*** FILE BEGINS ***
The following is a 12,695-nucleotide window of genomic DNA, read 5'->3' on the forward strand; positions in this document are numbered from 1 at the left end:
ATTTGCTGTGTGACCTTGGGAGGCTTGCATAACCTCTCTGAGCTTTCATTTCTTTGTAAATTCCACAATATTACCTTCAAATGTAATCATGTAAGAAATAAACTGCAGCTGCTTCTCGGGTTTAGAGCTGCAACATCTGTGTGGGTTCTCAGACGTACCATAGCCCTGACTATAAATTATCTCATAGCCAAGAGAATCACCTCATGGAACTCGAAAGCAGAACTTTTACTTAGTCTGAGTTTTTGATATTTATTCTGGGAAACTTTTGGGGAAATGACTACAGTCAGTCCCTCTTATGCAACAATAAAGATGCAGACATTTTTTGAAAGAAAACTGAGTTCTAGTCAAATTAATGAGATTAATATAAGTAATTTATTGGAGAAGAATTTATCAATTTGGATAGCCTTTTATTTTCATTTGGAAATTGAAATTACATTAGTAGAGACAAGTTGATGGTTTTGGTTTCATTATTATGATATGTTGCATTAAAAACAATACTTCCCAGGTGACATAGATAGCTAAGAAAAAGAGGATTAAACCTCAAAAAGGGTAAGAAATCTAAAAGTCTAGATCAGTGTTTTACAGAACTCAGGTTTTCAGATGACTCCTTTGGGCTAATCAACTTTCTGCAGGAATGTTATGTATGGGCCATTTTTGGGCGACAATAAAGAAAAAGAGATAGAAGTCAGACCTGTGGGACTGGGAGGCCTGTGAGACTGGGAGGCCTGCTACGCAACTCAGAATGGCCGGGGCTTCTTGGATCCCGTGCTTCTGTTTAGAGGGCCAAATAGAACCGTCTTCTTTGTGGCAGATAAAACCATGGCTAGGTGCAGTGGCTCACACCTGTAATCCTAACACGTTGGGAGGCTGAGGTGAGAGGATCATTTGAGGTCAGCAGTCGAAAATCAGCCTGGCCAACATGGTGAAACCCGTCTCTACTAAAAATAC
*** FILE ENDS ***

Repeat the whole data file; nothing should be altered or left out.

The following is a 12,695-nucleotide window of genomic DNA, read 5'->3' on the forward strand; positions in this document are numbered from 1 at the left end:
ATTTGCTGTGTGACCTTGGGAGGCTTGCATAACCTCTCTGAGCTTTCATTTCTTTGTAAATTCCACAATATTACCTTCAAATGTAATCATGTAAGAAATAAACTGCAGCTGCTTCTCGGGTTTAGAGCTGCAACATCTGTGTGGGTTCTCAGACGTACCATAGCCCTGACTATAAATTATCTCATAGCCAAGAGAATCACCTCATGGAACTCGAAAGCAGAACTTTTACTTAGTCTGAGTTTTTGATATTTATTCTGGGAAACTTTTGGGGAAATGACTACAGTCAGTCCCTCTTATGCAACAATAAAGATGCAGACATTTTTTGAAAGAAAACTGAGTTCTAGTCAAATTAATGAGATTAATATAAGTAATTTATTGGAGAAGAATTTATCAATTTGGATAGCCTTTTATTTTCATTTGGAAATTGAAATTACATTAGTAGAGACAAGTTGATGGTTTTGGTTTCATTATTATGATATGTTGCATTAAAAACAATACTTCCCAGGTGACATAGATAGCTAAGAAAAAGAGGATTAAACCTCAAAAAGGGTAAGAAATCTAAAAGTCTAGATCAGTGTTTTACAGAACTCAGGTTTTCAGATGACTCCTTTGGGCTAATCAACTTTCTGCAGGAATGTTATGTATGGGCCATTTTTGGGCGACAATAAAGAAAAAGAGATAGAAGTCAGACCTGTGGGACTGGGAGGCCTGTGAGACTGGGAGGCCTGCTACGCAACTCAGAATGGCCGGGGCTTCTTGGATCCCGTGCTTCTGTTTAGAGGGCCAAATAGAACCGTCTTCTTTGTGGCAGATAAAACCATGGCTAGGTGCAGTGGCTCACACCTGTAATCCTAACACGTTGGGAGGCTGAGGTGAGAGGATCATTTGAGGTCAGCAGTCGAAAATCAGCCTGGCCAACATGGTGAAACCCGTCTCTACTAAAAATAC